It was a full seven months after reporter John Carreyrou published his first explosive exposé on the company, accusing Theranos' leaders of covering up serious accuracy issues with its widely hyped blood-test machines. Until that point, Charlie, a pseudonym for a former Theranos employee who agreed to speak with Protocol on the condition of anonymity, says he was "sipping the Kool-Aid," believing the company's CEO Elizabeth Holmes and COO Sunny Balwani when they said the Journal's accusations were bogus.

In the spring of 2016, though, Charlie saw for himself for the first time how the company's top brass was exaggerating its device's capabilities to outsiders — just like Carreyrou said they were. Charlie had just begun interviewing with other companies when the CEO of the very first startup he applied to stopped him short. "I was told by the CEO that their investors advised him not to hire anybody from Theranos, given what was going on in the media," Charlie said. "That was a wake-up call for me."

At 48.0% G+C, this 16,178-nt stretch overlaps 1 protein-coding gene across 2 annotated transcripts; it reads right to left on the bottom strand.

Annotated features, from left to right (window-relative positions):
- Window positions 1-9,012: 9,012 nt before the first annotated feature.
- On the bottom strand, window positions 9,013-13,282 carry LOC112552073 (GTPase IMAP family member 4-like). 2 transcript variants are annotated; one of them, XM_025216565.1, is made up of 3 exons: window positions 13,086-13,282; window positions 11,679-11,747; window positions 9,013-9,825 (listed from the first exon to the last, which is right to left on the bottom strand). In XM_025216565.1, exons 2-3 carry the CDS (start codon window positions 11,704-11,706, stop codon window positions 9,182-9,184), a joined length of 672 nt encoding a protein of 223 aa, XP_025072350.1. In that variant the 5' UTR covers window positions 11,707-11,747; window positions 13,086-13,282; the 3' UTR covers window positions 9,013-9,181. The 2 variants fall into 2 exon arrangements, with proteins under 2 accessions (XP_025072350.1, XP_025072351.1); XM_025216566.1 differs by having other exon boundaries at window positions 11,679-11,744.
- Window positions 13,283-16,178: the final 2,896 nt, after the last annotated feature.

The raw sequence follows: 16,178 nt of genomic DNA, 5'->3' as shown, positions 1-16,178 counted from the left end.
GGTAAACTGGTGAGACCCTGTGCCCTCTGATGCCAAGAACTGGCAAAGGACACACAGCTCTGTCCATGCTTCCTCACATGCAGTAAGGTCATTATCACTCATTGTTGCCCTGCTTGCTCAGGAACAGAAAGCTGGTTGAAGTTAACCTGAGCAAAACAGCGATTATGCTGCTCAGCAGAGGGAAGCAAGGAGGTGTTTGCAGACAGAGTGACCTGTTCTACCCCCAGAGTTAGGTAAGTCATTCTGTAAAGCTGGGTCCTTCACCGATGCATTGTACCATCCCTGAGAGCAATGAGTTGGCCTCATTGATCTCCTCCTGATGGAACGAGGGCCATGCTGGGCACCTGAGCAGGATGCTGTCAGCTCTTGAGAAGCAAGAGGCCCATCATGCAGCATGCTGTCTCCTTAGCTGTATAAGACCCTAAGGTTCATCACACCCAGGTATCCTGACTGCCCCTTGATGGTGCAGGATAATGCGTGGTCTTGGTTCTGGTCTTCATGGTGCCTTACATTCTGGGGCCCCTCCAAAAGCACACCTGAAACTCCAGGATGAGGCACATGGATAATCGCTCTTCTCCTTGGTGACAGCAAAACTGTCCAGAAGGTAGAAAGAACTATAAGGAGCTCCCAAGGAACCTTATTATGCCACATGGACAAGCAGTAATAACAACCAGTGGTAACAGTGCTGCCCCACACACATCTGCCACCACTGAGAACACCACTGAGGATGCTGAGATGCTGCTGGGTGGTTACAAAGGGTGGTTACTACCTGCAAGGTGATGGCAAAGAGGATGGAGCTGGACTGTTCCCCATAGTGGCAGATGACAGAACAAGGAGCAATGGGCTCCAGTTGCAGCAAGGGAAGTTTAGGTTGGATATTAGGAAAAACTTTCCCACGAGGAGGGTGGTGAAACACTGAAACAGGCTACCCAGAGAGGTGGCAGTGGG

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Forget what you know about Theranos

Dec. 16, 2021

Everyone thinks they know the story of Theranos. They’ve read the book, seen the documentaries, listened to the podcasts. It’s so high-profile that Apple bought the rights to a movie starring Jennifer Lawrence as Elizabeth Holmes. But, as her defense attorney Lance Wade previewed in his opening statement, “The reality of what happened at Theranos is far, far more complicated than what you’ve heard so far.”